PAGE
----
ROCK1 via LIM kinase regulates growth, maturation and actin based functions in mast cells
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Reuben Kapur1,2, Jianjian Shi1, Joydeep Ghosh2, Veerendra Munugalavadla3, Emily Sims1, Holly Martin1, Lei Wei1, Raghuveer Singh Mali1
1Department of Pediatrics, Herman B Wells Center for Pediatric Research, Indiana University School of Medicine, Indianapolis, IN, USA
2Department of Microbiology and Immunology, Indiana University School of Medicine, Indianapolis, IN, USA
3Gilead Sciences, Inc., Foster City, CA, USA
Raghuveer Singh Mali, e-mail: firstname.lastname@example.org
Keywords: mast cells, Rho kinase, LIM kinase, cell growth, anaphylaxis
Received: October 21, 2015 Accepted: January 29, 2016 Published: March 02, 2016
Understanding mast cell development is essential due to their critical role in regulating immunity and autoimmune diseases. Here, we show how Rho kinases (ROCK) regulate mast cell development and can function as therapeutic targets for treating allergic diseases. Rock1 deficiency results in delayed maturation of bone marrow derived mast cells (BMMCs) in response to IL-3 stimulation and reduced growth in response to stem cell factor (SCF) stimulation. Further, integrin-mediated adhesion and migration, and IgE-mediated degranulation are all impaired in Rock1-deficient BMMCs. To understand the mechanism behind altered mast cell development in Rock1−/− BMMCs, we analyzed the activation of ROCK and its downstream targets including LIM kinase (LIMK). We observed reduced activation of ROCK, LIMK, AKT and ERK1/2 in Rock1-deficient BMMCs in response to SCF stimulation. Further, loss of either Limk1 or Limk2 also demonstrated altered BMMC maturation and growth; combined deletion of both Limk1 and Limk2 resulted in further reduction in BMMC maturation and growth. In passive cutaneous anaphylaxis model, deficiency of Rock1 or treatment with ROCK inhibitor Fasudil protected mice against IgE-mediated challenge. Our results identify ROCK/LIMK pathway as a novel therapeutic target for treating allergic diseases involving mast cells.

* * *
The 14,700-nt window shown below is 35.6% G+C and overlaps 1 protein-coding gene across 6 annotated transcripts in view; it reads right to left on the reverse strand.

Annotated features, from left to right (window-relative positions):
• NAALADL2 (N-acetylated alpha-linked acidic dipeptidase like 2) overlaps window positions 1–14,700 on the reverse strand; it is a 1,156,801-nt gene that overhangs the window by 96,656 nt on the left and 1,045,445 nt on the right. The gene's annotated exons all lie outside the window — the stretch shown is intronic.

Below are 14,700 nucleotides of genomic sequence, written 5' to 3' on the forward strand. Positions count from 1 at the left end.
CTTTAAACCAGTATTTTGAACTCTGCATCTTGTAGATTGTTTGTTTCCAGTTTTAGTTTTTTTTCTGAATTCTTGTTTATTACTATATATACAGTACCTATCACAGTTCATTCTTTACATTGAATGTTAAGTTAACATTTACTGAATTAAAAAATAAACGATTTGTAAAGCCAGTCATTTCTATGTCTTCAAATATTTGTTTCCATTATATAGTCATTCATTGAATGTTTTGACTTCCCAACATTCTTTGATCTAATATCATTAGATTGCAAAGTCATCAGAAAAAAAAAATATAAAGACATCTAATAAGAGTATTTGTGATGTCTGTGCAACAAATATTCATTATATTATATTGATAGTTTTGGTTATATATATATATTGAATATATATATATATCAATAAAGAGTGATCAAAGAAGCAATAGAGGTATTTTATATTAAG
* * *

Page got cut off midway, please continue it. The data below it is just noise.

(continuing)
Mast cells regulate both innate and adaptive immunity and are involved in various autoimmune diseases [1–3]. KIT and IL-3 receptor signaling plays a critical role in mast cell growth and differentiation [4–8]. In addition to KIT and IL-3 receptors, mast cells also constitutively express the high-affinity receptor for Immunoglobulin E (IgE), FcεRI [1, 9]. IgE-mediated mast cell activation causes mast cell degranulation leading to release of inflammatory mediators causing allergic reaction [1, 9]. Evidence suggests that IgE-dependent activation of mast cells is critical for the pathophysiological manifestations and mortality associated with IgE-dependent anaphylaxis [1, 9]. Further, mast cells are also major effector cells of asthma and immune responses to parasites [10, 11]. Recent studies show that many asthma patients have sensitivity to environmental allergens and increased levels of antigen-specific and total IgE antibodies in serum [12, 13]. Although involvement of mast cells in allergic diseases is well characterized, this knowledge has not been translated into new therapeutics in part to inadequate understanding of the signaling pathways involved in the development of mast cells.